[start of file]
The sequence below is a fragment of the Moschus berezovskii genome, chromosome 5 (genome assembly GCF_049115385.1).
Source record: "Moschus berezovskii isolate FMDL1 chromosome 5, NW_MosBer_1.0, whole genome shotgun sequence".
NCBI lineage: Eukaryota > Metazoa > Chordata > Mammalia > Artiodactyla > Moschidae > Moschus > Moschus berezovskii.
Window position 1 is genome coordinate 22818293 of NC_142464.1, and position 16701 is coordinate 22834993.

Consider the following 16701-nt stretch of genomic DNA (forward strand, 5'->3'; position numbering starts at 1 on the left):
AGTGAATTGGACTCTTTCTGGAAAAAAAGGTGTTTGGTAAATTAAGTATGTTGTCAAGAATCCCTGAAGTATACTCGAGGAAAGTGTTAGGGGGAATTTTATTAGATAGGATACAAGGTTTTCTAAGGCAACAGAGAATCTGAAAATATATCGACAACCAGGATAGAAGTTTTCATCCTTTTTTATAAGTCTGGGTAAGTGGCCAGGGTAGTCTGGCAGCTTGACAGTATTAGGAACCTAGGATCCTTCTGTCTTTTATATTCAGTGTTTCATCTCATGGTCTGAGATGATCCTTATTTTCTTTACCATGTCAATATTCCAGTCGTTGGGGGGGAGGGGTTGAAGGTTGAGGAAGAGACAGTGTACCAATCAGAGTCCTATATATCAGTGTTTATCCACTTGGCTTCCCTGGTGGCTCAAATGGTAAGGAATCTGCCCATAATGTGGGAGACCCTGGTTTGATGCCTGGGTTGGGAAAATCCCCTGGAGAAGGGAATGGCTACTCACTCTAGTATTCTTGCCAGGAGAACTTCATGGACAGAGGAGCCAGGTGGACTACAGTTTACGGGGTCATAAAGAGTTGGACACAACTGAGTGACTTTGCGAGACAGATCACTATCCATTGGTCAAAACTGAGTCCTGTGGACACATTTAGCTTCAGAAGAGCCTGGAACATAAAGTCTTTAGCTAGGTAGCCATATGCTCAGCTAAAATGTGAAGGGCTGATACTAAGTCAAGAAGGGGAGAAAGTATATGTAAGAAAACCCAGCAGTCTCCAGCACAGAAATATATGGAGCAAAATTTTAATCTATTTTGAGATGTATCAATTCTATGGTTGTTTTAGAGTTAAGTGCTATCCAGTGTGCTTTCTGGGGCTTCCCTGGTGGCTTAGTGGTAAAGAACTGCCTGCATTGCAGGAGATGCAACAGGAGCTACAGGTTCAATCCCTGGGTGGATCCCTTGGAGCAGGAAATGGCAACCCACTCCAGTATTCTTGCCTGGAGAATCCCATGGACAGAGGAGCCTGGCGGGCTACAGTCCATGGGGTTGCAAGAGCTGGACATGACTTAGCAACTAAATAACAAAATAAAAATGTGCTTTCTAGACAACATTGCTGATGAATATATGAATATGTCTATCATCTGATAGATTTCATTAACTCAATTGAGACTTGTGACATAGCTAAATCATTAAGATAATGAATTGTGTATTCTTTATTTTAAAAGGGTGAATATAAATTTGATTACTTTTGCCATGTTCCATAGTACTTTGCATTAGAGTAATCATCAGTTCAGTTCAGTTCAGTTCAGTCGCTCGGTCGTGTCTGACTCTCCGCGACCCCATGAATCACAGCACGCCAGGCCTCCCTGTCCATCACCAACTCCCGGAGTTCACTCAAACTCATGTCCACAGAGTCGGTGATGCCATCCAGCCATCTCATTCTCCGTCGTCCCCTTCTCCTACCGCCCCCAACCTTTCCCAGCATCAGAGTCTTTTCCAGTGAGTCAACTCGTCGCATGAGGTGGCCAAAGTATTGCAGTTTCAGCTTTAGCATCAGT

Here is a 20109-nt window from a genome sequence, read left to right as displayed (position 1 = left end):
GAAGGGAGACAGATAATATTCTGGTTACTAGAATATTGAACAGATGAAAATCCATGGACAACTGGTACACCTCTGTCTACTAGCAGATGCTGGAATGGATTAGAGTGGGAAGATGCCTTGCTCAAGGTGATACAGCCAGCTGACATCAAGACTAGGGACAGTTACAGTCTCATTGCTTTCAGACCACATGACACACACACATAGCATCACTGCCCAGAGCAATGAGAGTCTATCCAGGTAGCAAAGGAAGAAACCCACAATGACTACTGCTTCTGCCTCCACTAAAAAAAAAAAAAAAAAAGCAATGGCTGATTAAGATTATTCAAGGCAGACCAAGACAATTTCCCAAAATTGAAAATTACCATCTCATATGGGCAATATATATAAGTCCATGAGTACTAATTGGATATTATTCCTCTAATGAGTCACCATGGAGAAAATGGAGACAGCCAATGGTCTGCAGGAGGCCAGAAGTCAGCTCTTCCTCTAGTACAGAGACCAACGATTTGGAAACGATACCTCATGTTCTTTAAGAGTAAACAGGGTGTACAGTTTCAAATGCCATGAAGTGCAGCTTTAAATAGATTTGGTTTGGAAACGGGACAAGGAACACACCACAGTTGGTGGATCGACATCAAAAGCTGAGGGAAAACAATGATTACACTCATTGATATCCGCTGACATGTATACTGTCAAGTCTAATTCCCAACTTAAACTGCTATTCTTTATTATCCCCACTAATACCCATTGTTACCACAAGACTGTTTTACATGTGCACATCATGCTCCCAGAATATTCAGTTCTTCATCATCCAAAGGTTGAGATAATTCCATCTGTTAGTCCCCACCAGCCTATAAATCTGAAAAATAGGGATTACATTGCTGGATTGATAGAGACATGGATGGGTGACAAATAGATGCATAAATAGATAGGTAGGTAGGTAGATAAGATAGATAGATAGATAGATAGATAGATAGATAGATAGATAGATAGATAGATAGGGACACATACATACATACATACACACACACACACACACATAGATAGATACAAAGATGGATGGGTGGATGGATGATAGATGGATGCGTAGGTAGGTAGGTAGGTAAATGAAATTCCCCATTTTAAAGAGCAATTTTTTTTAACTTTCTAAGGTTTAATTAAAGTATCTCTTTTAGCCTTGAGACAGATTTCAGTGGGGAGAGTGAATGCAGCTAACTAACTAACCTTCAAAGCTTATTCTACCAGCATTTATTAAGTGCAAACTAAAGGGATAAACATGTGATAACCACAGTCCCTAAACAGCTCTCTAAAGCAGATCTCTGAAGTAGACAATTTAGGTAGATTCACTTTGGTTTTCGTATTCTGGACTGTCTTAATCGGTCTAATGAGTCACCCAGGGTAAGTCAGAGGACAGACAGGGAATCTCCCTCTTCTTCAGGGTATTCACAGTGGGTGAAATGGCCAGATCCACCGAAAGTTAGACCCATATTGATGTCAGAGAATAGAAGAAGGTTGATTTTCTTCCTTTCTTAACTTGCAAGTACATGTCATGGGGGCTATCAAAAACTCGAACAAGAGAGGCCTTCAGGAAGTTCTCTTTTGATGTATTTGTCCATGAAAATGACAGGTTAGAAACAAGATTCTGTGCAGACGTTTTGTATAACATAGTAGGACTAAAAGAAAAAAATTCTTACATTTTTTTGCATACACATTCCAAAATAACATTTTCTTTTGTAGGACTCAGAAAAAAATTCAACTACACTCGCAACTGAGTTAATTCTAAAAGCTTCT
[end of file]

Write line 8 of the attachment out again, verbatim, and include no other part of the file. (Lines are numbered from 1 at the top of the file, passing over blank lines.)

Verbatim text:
GAAGGGAGACAGATAATATTCTGGTTACTAGAATATTGAACAGATGAAAATCCATGGACAACTGGTACACCTCTGTCTACTAGCAGATGCTGGAATGGATTAGAGTGGGAAGATGCCTTGCTCAAGGTGATACAGCCAGCTGACATCAAGACTAGGGACAGTTACAGTCTCATTGCTTTCAGACCACATGACACACACACATAGCATCACTGCCCAGAGCAATGAGAGTCTATCCAGGTAGCAAAGGAAGAAACCCACAATGACTACTGCTTCTGCCTCCACTAAAAAAAAAAAAAAAAAAGCAATGGCTGATTAAGATTATTCAAGGCAGACCAAGACAATTTCCCAAAATTGAAAATTACCATCTCATATGGGCAATATATATAAGTCCATGAGTACTAATTGGATATTATTCCTCTAATGAGTCACCATGGAGAAAATGGAGACAGCCAATGGTCTGCAGGAGGCCAGAAGTCAGCTCTTCCTCTAGTACAGAGACCAACGATTTGGAAACGATACCTCATGTTCTTTAAGAGTAAACAGGGTGTACAGTTTCAAATGCCATGAAGTGCAGCTTTAAATAGATTTGGTTTGGAAACGGGACAAGGAACACACCACAGTTGGTGGATCGACATCAAAAGCTGAGGGAAAACAATGATTACACTCATTGATATCCGCTGACATGTATACTGTCAAGTCTAATTCCCAACTTAAACTGCTATTCTTTATTATCCCCACTAATACCCATTGTTACCACAAGACTGTTTTACATGTGCACATCATGCTCCCAGAATATTCAGTTCTTCATCATCCAAAGGTTGAGATAATTCCATCTGTTAGTCCCCACCAGCCTATAAATCTGAAAAATAGGGATTACATTGCTGGATTGATAGAGACATGGATGGGTGACAAATAGATGCATAAATAGATAGGTAGGTAGGTAGATAAGATAGATAGATAGATAGATAGATAGATAGATAGATAGATAGATAGATAGATAGGGACACATACATACATACATACACACACACACACACACATAGATAGATACAAAGATGGATGGGTGGATGGATGATAGATGGATGCGTAGGTAGGTAGGTAGGTAAATGAAATTCCCCATTTTAAAGAGCAATTTTTTTTAACTTTCTAAGGTTTAATTAAAGTATCTCTTTTAGCCTTGAGACAGATTTCAGTGGGGAGAGTGAATGCAGCTAACTAACTAACCTTCAAAGCTTATTCTACCAGCATTTATTAAGTGCAAACTAAAGGGATAAACATGTGATAACCACAGTCCCTAAACAGCTCTCTAAAGCAGATCTCTGAAGTAGACAATTTAGGTAGATTCACTTTGGTTTTCGTATTCTGGACTGTCTTAATCGGTCTAATGAGTCACCCAGGGTAAGTCAGAGGACAGACAGGGAATCTCCCTCTTCTTCAGGGTATTCACAGTGGGTGAAATGGCCAGATCCACCGAAAGTTAGACCCATATTGATGTCAGAGAATAGAAGAAGGTTGATTTTCTTCCTTTCTTAACTTGCAAGTACATGTCATGGGGGCTATCAAAAACTCGAACAAGAGAGGCCTTCAGGAAGTTCTCTTTTGATGTATTTGTCCATGAAAATGACAGGTTAGAAACAAGATTCTGTGCAGACGTTTTGTATAACATAGTAGGACTAAAAGAAAAAAATTCTTACATTTTTTTGCATACACATTCCAAAATAACATTTTCTTTTGTAGGACTCAGAAAAAAATTCAACTACACTCGCAACTGAGTTAATTCTAAAAGCTTCT